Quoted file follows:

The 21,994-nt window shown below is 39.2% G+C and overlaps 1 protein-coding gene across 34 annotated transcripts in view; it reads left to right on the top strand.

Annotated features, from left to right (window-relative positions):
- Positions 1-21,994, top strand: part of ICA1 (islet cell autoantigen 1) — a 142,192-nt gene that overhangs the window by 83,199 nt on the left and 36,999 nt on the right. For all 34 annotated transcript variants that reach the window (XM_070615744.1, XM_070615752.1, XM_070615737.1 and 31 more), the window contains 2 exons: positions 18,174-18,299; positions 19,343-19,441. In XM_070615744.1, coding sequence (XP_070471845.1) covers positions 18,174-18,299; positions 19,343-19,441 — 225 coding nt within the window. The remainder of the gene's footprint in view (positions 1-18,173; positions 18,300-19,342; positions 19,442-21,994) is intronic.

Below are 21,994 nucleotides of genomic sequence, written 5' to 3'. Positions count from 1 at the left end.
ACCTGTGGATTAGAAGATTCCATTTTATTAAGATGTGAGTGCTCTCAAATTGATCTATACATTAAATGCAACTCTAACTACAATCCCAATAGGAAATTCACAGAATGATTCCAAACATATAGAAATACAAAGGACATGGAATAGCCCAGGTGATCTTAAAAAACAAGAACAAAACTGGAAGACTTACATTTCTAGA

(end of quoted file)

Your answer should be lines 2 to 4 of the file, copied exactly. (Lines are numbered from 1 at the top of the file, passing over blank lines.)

Annotated features, from left to right (window-relative positions):
- Positions 1-21,994, top strand: part of ICA1 (islet cell autoantigen 1) — a 142,192-nt gene that overhangs the window by 83,199 nt on the left and 36,999 nt on the right. For all 34 annotated transcript variants that reach the window (XM_070615744.1, XM_070615752.1, XM_070615737.1 and 31 more), the window contains 2 exons: positions 18,174-18,299; positions 19,343-19,441. In XM_070615744.1, coding sequence (XP_070471845.1) covers positions 18,174-18,299; positions 19,343-19,441 — 225 coding nt within the window. The remainder of the gene's footprint in view (positions 1-18,173; positions 18,300-19,342; positions 19,442-21,994) is intronic.

Below are 21,994 nucleotides of genomic sequence, written 5' to 3'. Positions count from 1 at the left end.